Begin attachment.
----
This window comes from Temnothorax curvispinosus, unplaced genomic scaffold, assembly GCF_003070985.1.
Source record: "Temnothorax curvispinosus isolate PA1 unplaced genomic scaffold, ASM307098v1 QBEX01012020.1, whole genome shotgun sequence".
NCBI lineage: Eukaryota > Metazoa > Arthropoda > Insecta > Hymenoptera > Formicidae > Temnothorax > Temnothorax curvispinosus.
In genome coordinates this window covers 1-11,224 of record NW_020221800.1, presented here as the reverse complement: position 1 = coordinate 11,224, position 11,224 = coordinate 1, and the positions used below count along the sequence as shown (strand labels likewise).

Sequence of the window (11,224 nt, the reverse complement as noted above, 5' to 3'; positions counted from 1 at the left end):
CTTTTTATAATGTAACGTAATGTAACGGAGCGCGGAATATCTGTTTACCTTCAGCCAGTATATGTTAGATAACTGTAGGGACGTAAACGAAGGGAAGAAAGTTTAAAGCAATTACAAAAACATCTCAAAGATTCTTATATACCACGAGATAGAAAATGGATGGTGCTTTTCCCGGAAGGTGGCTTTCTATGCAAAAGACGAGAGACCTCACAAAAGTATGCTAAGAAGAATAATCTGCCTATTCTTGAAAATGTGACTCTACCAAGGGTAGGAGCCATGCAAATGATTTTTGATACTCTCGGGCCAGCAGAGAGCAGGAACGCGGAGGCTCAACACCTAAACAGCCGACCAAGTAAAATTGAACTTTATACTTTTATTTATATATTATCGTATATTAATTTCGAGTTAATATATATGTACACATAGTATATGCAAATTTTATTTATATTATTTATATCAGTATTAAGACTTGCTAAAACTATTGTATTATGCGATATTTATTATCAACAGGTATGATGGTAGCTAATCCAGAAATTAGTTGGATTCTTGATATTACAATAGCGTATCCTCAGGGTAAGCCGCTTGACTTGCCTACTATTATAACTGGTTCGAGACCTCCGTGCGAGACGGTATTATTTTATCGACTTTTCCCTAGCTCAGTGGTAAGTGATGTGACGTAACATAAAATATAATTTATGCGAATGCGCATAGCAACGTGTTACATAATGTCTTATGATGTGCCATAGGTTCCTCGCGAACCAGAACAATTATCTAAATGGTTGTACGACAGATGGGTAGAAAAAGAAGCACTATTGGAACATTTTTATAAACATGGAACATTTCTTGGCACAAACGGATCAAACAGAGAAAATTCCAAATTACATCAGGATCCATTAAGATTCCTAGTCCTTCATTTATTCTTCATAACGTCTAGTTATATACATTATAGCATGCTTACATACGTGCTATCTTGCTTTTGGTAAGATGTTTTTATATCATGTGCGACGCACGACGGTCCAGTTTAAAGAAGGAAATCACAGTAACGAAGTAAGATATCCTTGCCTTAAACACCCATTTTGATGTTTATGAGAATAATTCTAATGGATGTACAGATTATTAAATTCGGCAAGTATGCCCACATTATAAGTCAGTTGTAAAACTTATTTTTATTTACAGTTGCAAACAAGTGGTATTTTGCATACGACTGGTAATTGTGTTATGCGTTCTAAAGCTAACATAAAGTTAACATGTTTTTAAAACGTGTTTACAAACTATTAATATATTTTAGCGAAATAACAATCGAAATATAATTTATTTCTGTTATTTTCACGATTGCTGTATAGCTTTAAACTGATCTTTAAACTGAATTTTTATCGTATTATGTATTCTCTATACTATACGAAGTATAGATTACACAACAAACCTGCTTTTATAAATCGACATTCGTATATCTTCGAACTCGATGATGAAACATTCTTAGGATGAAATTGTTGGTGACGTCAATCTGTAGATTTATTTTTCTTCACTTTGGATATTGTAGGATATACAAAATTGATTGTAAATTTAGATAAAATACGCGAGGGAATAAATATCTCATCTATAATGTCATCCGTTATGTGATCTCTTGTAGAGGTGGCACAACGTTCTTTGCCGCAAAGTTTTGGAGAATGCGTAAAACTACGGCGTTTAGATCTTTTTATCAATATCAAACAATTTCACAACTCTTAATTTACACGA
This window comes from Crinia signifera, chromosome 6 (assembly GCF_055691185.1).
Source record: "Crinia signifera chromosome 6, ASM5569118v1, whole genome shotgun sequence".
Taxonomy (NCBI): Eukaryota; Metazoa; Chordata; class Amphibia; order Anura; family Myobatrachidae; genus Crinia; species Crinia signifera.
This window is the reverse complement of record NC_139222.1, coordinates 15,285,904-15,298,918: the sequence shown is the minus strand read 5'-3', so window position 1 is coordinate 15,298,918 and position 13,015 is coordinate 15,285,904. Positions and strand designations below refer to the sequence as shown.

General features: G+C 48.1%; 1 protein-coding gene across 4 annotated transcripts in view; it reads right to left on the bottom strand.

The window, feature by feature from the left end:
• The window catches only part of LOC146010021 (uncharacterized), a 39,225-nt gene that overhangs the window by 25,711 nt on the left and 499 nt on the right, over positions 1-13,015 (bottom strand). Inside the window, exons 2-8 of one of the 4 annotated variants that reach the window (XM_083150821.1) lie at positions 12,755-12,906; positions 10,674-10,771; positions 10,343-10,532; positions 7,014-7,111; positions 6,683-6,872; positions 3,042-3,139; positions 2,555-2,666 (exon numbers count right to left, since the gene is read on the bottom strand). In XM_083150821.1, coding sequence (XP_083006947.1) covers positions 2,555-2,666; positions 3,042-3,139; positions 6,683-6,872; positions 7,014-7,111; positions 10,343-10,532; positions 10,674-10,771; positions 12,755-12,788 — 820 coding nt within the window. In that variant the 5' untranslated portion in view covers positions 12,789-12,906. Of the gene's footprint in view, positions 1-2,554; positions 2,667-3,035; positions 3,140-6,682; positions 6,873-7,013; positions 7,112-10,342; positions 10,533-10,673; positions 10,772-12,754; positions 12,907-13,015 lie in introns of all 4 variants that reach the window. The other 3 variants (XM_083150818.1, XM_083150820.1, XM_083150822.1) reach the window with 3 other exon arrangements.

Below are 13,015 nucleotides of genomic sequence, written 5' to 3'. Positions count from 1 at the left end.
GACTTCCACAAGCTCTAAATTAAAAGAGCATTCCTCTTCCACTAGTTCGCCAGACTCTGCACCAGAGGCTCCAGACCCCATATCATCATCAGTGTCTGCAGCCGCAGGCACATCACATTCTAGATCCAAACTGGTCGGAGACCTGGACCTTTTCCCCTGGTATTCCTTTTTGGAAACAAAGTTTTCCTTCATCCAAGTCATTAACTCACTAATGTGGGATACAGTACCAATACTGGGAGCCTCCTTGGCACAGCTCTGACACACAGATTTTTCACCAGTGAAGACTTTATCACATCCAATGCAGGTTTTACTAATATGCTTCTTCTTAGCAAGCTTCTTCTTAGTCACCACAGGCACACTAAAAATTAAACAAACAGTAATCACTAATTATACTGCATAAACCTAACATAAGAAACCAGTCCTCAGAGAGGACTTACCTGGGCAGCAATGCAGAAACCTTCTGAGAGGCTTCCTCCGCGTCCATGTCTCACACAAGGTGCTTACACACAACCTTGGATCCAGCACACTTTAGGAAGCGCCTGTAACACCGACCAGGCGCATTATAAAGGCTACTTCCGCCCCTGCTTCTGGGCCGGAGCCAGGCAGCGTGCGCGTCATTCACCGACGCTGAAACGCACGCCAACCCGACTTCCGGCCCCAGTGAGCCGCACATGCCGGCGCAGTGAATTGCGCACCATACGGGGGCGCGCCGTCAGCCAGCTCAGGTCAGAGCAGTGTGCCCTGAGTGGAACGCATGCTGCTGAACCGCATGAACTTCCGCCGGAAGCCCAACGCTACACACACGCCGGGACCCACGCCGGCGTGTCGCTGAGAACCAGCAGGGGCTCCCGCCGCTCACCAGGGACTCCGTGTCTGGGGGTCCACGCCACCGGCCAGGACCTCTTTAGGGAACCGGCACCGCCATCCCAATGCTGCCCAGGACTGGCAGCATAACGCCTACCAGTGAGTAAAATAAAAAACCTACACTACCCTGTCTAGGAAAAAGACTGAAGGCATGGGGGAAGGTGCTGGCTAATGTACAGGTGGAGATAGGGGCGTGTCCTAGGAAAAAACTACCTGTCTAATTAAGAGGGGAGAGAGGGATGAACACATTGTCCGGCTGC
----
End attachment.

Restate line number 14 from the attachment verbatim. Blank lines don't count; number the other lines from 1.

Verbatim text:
Below are 13,015 nucleotides of genomic sequence, written 5' to 3'. Positions count from 1 at the left end.